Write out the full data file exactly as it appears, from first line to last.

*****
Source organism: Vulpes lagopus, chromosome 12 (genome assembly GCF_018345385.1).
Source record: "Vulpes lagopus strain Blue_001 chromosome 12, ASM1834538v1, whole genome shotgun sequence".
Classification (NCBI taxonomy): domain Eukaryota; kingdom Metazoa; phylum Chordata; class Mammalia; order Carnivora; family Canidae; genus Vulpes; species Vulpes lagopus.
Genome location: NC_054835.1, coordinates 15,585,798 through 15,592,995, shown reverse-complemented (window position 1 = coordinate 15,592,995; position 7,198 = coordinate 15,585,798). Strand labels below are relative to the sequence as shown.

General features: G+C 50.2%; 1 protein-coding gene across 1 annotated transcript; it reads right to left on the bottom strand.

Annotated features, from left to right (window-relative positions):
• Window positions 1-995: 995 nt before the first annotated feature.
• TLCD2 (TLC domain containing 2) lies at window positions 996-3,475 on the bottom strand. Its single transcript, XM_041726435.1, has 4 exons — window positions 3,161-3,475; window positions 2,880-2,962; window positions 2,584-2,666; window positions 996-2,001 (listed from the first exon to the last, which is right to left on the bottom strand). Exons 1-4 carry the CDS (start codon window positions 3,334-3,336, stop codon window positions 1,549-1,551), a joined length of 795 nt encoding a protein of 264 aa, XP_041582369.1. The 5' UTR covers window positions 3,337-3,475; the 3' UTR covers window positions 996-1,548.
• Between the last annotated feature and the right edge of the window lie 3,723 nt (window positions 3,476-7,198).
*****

Source organism: Vulpes lagopus, chromosome 12 (genome assembly GCF_018345385.1).
Source record: "Vulpes lagopus strain Blue_001 chromosome 12, ASM1834538v1, whole genome shotgun sequence".
Classification (NCBI taxonomy): domain Eukaryota; kingdom Metazoa; phylum Chordata; class Mammalia; order Carnivora; family Canidae; genus Vulpes; species Vulpes lagopus.
Genome location: NC_054835.1, coordinates 15,585,798 through 15,592,995, shown reverse-complemented (window position 1 = coordinate 15,592,995; position 7,198 = coordinate 15,585,798). Strand labels below are relative to the sequence as shown.

General features: G+C 50.2%; 1 protein-coding gene across 1 annotated transcript; it reads right to left on the bottom strand.

Annotated features, from left to right (window-relative positions):
• Window positions 1-995: 995 nt before the first annotated feature.
• TLCD2 (TLC domain containing 2) lies at window positions 996-3,475 on the bottom strand. Its single transcript, XM_041726435.1, has 4 exons — window positions 3,161-3,475; window positions 2,880-2,962; window positions 2,584-2,666; window positions 996-2,001 (listed from the first exon to the last, which is right to left on the bottom strand). Exons 1-4 carry the CDS (start codon window positions 3,334-3,336, stop codon window positions 1,549-1,551), a joined length of 795 nt encoding a protein of 264 aa, XP_041582369.1. The 5' UTR covers window positions 3,337-3,475; the 3' UTR covers window positions 996-1,548.
• Between the last annotated feature and the right edge of the window lie 3,723 nt (window positions 3,476-7,198).